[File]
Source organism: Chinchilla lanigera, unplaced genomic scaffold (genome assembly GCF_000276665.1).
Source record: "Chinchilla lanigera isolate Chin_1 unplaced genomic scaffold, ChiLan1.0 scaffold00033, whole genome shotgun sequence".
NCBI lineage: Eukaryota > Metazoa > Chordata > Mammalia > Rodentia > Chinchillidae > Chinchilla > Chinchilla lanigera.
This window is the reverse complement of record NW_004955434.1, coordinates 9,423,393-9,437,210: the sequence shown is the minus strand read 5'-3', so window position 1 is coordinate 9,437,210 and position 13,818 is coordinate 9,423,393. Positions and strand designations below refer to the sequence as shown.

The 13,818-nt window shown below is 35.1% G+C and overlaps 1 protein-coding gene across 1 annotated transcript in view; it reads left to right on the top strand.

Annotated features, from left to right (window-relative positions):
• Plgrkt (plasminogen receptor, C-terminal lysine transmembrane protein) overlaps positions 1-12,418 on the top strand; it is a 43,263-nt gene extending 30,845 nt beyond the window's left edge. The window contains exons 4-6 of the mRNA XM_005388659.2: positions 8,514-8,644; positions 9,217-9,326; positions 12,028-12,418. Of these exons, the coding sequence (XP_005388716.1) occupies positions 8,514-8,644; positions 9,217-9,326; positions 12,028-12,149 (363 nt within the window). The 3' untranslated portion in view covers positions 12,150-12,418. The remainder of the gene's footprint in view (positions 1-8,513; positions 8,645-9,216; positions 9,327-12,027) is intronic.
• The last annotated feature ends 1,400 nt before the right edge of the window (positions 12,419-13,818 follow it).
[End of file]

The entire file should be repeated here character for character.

Source organism: Chinchilla lanigera, unplaced genomic scaffold (genome assembly GCF_000276665.1).
Source record: "Chinchilla lanigera isolate Chin_1 unplaced genomic scaffold, ChiLan1.0 scaffold00033, whole genome shotgun sequence".
NCBI lineage: Eukaryota > Metazoa > Chordata > Mammalia > Rodentia > Chinchillidae > Chinchilla > Chinchilla lanigera.
This window is the reverse complement of record NW_004955434.1, coordinates 9,423,393-9,437,210: the sequence shown is the minus strand read 5'-3', so window position 1 is coordinate 9,437,210 and position 13,818 is coordinate 9,423,393. Positions and strand designations below refer to the sequence as shown.

The 13,818-nt window shown below is 35.1% G+C and overlaps 1 protein-coding gene across 1 annotated transcript in view; it reads left to right on the top strand.

Annotated features, from left to right (window-relative positions):
• Plgrkt (plasminogen receptor, C-terminal lysine transmembrane protein) overlaps positions 1-12,418 on the top strand; it is a 43,263-nt gene extending 30,845 nt beyond the window's left edge. The window contains exons 4-6 of the mRNA XM_005388659.2: positions 8,514-8,644; positions 9,217-9,326; positions 12,028-12,418. Of these exons, the coding sequence (XP_005388716.1) occupies positions 8,514-8,644; positions 9,217-9,326; positions 12,028-12,149 (363 nt within the window). The 3' untranslated portion in view covers positions 12,150-12,418. The remainder of the gene's footprint in view (positions 1-8,513; positions 8,645-9,216; positions 9,327-12,027) is intronic.
• The last annotated feature ends 1,400 nt before the right edge of the window (positions 12,419-13,818 follow it).